THE Bureau of Public Enterprises, BPE, has said that the power companies in the country require $23.9 billion in capital expenditure over the next five years. Benjamin Dikki, director-general, BPE, said the electricity distribution companies alone would require about $1.8 billion in capital expenditure in the next five years for optimal performance going by the post-acquisition investment plans submitted to the privatisation agency by the core investors that bought into the distribution companies.
He also said the Transmission Company of Nigeria, TCN, required about $2.4 billion to increase its power transfer capacity, make the network more stable and reliable, and improve efficiency of electric power transfer by reducing transmission technical losses. Dikki said the money would also enable the TCN to increase its transmission capacity to 16,843 megawatts by the end of 2018.
“The sum of $11.7 billion is the CAPEX funding requirements for the privatised PHCN successor generating companies to ramp up and expand capacity. This does not include the requirements of prospective Greenfield and ongoing Integrated Power Projects. Gas industry sources estimates that $1.5 billion will be required annually for the next five years if we are to address gas challenges in the power sector. In other words, a total of $7.5 billion is required in the next five years for gas infrastructure,” he said.
Giving the breakdown of the funding requirements of the different generating companies as proposed by the core investors, Dikki said Ughelli Power Plc required $604m; Sapele Power Plc, $394m; Geregu Power Plc, $200m; Afam Power Plc, $850m; Kainji Hydro, $456m; Egbin Power Plc, $1.7bn; and Greenfield IPP, $7.5bn.
The BPE boss said the cardinal objectives of the federal government’s power reform programme included reducing the cost of doing business in Nigeria so as to attract new investments through the provision of quality and dependable power supply; and improving the overall efficiency of the distribution, generation and transmission networks.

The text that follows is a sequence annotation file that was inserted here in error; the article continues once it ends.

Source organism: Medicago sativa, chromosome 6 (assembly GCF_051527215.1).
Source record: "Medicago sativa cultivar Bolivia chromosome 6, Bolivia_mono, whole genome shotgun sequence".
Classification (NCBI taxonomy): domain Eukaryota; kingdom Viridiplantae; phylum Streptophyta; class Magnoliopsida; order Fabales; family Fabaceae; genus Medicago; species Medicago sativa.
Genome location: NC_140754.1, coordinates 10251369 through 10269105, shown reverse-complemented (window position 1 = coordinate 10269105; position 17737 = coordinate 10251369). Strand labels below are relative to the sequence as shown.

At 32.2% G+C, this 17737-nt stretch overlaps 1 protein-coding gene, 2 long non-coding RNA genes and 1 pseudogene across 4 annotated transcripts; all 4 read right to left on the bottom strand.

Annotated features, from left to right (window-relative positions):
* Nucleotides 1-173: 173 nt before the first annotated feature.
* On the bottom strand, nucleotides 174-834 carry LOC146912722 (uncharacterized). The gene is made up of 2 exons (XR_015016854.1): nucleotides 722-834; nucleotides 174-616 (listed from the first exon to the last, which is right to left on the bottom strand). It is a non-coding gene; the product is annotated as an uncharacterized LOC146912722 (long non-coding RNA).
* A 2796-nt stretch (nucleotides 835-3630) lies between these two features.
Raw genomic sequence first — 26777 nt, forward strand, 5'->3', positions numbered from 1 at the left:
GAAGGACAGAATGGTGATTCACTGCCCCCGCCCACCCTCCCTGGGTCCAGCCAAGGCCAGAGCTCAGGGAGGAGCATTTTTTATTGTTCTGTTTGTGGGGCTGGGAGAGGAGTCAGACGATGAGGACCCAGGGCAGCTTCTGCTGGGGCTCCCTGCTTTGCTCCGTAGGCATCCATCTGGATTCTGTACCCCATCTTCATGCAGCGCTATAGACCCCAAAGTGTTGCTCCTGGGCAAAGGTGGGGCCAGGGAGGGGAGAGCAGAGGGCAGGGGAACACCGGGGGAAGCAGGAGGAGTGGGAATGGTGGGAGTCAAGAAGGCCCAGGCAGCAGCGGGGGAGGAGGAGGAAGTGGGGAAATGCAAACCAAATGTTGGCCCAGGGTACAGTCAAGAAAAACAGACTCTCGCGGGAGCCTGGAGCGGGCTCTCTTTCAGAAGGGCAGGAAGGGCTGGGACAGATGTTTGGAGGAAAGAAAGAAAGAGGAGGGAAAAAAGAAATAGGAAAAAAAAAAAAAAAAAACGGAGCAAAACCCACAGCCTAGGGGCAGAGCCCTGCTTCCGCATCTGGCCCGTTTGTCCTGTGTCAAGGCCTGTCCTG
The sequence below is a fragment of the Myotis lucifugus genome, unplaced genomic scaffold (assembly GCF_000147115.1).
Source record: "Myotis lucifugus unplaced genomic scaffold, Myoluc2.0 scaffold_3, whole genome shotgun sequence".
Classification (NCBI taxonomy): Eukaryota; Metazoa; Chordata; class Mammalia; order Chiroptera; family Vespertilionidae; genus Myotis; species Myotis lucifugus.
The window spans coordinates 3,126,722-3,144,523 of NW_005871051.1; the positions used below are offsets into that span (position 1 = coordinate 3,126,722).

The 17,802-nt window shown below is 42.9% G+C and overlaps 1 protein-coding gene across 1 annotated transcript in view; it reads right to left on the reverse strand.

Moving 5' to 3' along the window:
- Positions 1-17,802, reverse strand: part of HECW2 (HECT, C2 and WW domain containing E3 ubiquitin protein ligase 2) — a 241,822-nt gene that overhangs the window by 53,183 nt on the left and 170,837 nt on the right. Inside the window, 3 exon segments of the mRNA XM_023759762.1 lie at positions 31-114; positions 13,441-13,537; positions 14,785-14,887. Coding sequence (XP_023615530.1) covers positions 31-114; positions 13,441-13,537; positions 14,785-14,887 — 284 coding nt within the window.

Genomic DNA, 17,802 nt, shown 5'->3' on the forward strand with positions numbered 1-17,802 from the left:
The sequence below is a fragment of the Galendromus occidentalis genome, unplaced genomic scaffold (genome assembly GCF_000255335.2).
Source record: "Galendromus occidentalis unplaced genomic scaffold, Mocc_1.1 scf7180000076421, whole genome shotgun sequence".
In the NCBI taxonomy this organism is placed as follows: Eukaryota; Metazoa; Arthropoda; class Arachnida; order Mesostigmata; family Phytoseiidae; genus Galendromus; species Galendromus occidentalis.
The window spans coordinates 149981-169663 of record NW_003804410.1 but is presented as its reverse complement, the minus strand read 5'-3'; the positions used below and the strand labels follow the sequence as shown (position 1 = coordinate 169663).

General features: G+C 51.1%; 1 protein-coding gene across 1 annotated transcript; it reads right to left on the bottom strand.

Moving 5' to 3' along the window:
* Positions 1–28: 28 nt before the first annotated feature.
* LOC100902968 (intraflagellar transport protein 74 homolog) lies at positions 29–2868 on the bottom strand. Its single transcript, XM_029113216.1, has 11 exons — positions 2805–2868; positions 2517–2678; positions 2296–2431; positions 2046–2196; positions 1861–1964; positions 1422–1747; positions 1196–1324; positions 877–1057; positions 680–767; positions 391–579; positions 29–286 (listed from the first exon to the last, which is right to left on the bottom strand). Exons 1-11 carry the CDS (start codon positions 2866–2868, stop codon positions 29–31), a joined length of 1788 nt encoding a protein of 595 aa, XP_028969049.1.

Danger of Neglecting NEITI Report
THE Nigeria Extractive Industries Transparency Initiative, NEITI, has expressed shock at the alleged non-remittance of $20 billion oil revenue by the Nigerian National Petroleum Corporation, NNPC. The agency attributed the development to the neglect of its audits and recommendations. Ledum Mitee, chairman, NEITI, said “I find the controversy unfortunate because it is an issue that ordinarily falls under the NEITI statutory mandate and the controversy would have been needless and unnecessary had relevant agencies, officials and institutions taken the NEITI audit recommendations more seriously.
“The NEITI audit report contains credible data and information on the production figures, payment received and amounts recommended to be due to the Federation Account, among others, for a covered period. It equally contains recommendations on remedial issues expected to address identified gaps and weaknesses in the entire value chain. “We have consistently made the point that with adequate funding and support, we could automate our data collection processes to enable us to get real time data, which can be resorted to when there is a controversy,” he said.